31st March 2023
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Finance Minister: Boosting local production, a cure for economic downturn

Author: Charles Wote | Published: Friday, June 10, 2022

Agak Achuil, the minister of finance during a press conference after returning from Washington DC in the U.S. Thursday April 5, 2022 - Credit | Lou Nelson/Eye Radio

The Minister of Finance and Planning has emphasized on the need to diversify the country’s economy by encouraging local production.

Agak Achuil Lual says the country should maximize agricultural production as well as industrial utilization of natural resources in order to reduce high prices of basic commodities in the market.

Minister Agak believes stabilizing the economy requires proper utilization of the country’s resources such as gold and boosting production in the agricultural sector.

“The only way to minimize this and to solve this problem is to encourage local production to produce our own food and when we produce our own food, that means we will involve in Agriculture, we will be involved in doing some other things like mining,” said Agak.

Recently, some residents of Juba expressed concern over high commodity prices in the markets, despite the local currency making gains and remaining stable against the US dollar.

A survey carried out by Eye Radio a week ago indicates that prices of basic commodities have increased.

The government have previously injected millions of dollars to bring down the skyrocketing commodity prices in the markets, but little changes have been realized.

On Wednesday, the World Bank and the government launched a $120 million project to build the capacity of local communities in the country.

The five year project, which will be implemented by the finance ministry, will enhance community resilience and local government project phase.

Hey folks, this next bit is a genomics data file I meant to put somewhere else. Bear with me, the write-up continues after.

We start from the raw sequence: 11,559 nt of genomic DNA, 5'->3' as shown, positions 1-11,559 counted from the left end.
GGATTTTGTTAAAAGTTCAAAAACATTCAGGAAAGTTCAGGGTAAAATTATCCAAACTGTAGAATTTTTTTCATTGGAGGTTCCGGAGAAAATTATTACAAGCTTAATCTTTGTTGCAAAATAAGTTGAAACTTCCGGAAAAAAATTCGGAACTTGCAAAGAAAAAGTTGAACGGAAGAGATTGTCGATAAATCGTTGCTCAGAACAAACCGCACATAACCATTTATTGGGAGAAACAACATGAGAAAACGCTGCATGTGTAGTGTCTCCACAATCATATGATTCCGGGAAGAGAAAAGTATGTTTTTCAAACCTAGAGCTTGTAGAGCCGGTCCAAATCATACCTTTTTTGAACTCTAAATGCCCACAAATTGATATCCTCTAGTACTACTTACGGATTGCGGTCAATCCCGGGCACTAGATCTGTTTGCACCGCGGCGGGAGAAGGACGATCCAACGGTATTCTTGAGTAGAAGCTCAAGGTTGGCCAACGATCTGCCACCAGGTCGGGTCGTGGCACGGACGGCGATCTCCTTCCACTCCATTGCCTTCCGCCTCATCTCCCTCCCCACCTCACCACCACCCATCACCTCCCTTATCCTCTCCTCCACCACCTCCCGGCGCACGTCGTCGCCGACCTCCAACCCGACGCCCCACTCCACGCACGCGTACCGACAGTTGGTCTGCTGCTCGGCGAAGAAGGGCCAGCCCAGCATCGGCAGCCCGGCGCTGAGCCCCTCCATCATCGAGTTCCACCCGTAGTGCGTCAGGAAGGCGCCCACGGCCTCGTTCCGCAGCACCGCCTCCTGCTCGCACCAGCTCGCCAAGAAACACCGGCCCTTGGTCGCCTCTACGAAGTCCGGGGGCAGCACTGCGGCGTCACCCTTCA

Speaking at the launch of the project, Minister Agak Achuil, said the country’s gold is being stolen, without pointing fingers at the purported thieves.

“To invest in mining sector that will produce…. even the gold, our gold is being stolen out and if we produce our gold through the right channel,” he stated.

Agak said the government will diversify the economy with the initiation of agricultural projects.

“We will diversifying our economy with projects in agriculture, projects in other things and we produce our own food then the prices will go down,” he said.

However, the minister failed to outline a tangible government plan to diversify the economy, and it is not clear when and how the objective could be realized.

South Sudan is said to have a huge but largely unrealized agricultural potential.

Favorable soil, water, and climatic conditions render more than 70 percent of its total land area suitable for crop production, a UNOCHA assessment has found.

However, less than 4 percent of the total land area is currently cultivated and the country continues to experience recurrent episodes of acute food insecurity.

The UN agency report underscores that a number of factors including insecurities, limited use of technologies, capacity constraints, non-tariff barriers, high labor costs and poor infrastructure are said to constrain productivity and the competitiveness of South Sudan’s agriculture relative to its neighbors.

For her part, the Minister of Agriculture and Food Security, said she disapprove the country’s import of food commodities from the region.

Josephine Lagu also said it is time for South Sudan to stop being spoon-fed on humanitarian assistance and embark on producing its own food.

“This country should be able to feed itself and this is our motto, this is our policy in the Ministry of Agriculture and Food security. We been saying this since last year and we are continuing that we should produce what we eat because we can,” said Josephine.

“We don’t need to continue importing food from other countries. Yes in cases of emergency we can do that but it cannot become our lifestyle,”  she added.

Last year, experts say the South Sudan’s agricultural sector were contributing only one-tenth of the Gross Domestic Product due to insecurity and insufficient funding for the sector.

The World Bank recently said South Sudan remains in a serious humanitarian crisis with some 8.9 million people estimated in need of humanitarian assistance in 2022.

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